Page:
“I would travel to find the people that had these machines to make the prototypes in the first run,” he explained. “I had to go all the way to Boone, Iowa, to find someone who could roll and form the bunks. Once we knew what we needed and that it would work for our purposes, we bought the equipment. The first prototypes were quite a bit different than what we manufacture today.”

When the Lutzes started the business, their 20,000-square-foot factory in Unionville, Mo., sat mostly empty, housing only one plasma cutting table, a main press break, a cold saw and a few tools Bob brought over from the farm. The factory has since filled with both machinery and workers. Feed Train now employs 21 people full time. In a small rural economy, that number is significant.

In addition to the inaugural Feed Train line, Bob and Irene have expanded their product selection to include creep feeders, ATV and UTV feeders, and mobile and stationary bulk bins and seed tenders. Though the larger items are available exclusively through MFA retailers, the ATV and UTV feeders can be shipped nationwide. Orders have even come in from Canada.

“Most everything is manufactured in house, except for the round pipe and the plastic tanks on the UTV and ATV feeders,” Bob said. “The plastic is formed by another local manufacturer in Missouri. The steel comes in sheets, and we cut it on the plasma table. Then we bend and assemble it.”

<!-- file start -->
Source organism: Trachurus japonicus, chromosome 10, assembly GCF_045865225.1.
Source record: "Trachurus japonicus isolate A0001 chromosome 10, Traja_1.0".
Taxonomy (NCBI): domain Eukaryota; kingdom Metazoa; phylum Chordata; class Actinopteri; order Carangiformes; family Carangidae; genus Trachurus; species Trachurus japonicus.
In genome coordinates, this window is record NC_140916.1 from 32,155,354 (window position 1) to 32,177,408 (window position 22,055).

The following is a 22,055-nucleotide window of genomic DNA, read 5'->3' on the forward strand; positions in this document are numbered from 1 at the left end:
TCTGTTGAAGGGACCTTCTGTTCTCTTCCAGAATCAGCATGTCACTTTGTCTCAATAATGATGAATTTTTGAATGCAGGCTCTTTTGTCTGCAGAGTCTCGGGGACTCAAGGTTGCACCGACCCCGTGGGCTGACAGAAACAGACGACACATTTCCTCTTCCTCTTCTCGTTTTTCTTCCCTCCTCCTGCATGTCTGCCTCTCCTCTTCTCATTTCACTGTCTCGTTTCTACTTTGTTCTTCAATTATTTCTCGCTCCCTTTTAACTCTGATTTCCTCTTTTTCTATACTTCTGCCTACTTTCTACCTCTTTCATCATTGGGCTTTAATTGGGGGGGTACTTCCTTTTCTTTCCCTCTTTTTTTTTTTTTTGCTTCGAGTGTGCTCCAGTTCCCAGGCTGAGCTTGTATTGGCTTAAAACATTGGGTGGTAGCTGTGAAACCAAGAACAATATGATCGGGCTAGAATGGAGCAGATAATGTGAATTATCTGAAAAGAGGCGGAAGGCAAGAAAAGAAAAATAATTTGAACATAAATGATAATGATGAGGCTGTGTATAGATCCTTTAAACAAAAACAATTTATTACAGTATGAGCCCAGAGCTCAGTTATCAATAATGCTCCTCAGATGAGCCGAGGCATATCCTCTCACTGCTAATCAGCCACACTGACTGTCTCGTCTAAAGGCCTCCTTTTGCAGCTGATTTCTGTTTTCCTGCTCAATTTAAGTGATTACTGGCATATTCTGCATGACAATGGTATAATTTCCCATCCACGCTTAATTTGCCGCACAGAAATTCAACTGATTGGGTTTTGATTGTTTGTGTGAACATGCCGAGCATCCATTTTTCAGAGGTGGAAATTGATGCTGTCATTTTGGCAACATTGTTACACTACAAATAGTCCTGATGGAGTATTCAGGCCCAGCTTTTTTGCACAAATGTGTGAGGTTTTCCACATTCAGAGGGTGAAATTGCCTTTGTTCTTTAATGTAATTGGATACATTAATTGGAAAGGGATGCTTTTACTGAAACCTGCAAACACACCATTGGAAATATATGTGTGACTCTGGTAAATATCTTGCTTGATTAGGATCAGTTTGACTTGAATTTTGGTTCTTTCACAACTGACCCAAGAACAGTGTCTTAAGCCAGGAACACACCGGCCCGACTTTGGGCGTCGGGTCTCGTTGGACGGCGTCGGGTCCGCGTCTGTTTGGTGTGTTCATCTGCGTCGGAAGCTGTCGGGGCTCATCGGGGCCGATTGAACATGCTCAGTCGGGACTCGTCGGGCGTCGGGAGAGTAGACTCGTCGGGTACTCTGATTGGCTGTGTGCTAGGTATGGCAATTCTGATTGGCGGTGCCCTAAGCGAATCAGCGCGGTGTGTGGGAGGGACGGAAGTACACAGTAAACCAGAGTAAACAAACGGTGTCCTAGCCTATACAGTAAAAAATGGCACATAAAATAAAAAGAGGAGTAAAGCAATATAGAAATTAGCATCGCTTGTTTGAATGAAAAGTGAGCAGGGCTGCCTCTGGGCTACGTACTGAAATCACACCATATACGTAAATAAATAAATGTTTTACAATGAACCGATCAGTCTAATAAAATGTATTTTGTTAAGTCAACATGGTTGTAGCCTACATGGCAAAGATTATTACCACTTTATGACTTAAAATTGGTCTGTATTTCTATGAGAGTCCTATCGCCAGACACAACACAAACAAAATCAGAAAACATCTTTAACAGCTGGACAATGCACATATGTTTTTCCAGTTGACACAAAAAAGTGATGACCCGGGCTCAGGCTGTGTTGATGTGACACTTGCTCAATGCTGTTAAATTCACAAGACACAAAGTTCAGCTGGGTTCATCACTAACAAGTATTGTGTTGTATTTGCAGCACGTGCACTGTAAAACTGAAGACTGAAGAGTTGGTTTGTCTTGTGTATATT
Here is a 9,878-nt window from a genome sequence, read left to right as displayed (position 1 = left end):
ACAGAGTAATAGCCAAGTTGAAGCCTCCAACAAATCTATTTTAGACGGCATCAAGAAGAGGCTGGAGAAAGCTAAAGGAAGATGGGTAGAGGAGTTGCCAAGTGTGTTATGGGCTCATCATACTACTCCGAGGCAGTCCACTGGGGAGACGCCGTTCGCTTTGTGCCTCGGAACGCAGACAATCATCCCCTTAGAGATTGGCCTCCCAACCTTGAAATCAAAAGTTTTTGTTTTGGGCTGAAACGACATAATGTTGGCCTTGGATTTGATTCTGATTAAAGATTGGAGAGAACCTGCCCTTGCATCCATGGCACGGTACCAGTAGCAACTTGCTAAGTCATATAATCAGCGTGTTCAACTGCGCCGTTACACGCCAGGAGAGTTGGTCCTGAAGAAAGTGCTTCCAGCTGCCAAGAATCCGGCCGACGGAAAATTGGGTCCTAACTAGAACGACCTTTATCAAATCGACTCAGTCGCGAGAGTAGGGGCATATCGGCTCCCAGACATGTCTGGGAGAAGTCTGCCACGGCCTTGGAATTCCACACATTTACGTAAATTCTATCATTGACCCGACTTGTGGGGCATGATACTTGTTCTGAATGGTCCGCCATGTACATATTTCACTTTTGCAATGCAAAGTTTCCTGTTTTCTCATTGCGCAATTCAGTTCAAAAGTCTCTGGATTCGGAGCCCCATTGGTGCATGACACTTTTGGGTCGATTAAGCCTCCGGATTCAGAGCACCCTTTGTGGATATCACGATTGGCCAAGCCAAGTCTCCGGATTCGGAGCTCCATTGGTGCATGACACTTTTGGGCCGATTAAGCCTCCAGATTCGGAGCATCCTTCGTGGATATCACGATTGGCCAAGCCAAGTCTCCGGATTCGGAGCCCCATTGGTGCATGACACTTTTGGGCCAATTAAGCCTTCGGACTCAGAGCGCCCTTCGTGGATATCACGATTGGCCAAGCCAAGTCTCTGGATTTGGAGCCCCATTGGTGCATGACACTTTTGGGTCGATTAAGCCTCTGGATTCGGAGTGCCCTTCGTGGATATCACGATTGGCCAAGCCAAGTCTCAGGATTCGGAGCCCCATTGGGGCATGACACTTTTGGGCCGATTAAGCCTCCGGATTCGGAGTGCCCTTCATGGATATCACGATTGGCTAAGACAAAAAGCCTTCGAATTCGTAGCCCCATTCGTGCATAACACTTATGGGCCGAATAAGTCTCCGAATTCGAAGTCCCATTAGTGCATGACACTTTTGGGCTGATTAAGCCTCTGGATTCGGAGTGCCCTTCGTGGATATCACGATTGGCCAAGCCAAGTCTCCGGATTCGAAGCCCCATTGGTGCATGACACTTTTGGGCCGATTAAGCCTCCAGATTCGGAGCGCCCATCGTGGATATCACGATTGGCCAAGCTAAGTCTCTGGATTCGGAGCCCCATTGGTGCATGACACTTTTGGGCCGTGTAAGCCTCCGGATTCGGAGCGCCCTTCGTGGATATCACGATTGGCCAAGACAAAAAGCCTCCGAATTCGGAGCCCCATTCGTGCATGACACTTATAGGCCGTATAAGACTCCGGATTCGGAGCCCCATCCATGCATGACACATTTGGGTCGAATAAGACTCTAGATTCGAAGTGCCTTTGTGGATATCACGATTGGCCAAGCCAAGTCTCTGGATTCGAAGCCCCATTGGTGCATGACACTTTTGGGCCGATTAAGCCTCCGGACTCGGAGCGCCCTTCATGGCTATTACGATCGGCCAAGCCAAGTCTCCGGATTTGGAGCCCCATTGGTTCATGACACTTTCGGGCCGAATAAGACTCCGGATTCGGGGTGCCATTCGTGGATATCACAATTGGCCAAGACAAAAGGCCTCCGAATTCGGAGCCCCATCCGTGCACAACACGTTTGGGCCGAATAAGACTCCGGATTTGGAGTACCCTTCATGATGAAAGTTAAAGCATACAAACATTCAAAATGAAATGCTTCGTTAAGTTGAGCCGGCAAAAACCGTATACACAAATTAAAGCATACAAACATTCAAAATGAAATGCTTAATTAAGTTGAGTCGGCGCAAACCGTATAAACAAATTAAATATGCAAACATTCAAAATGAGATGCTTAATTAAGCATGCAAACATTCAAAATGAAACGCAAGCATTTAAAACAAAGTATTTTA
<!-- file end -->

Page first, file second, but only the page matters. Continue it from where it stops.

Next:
What took Bob six weeks to build as a prototype can now be constructed from start to finish in about 45 minutes. Bob said he constructs products like he would want them built for his own use.

“We kind of have the farmer mentality when it comes to construction,” he said. “We probably tend to overbuild, but it lasts.”

Now-retired MFA Farm Supply Division Manager Ben Murray said it was that concern for quality and Bob’s inventive mindset that interested him when he saw the original prototype.

“Bob’s a very innovative individual,” Ben said. “If you look at their feeder, it’s got a lot of little bells and whistles that you won’t see on others. He spends a lot of time on the products to get them where he wants them.”  

While there are cheaper products out there, MFA Farm Supply Product Manager Eric Allen said, “You may have to buy that product many times over, whereas Bob makes products to last.”

Bob said he just wants his customers to be happy.

“We want to produce quality, and we’ll service our products in the field if we need to,” he said. “Customer satisfaction is the most important thing.”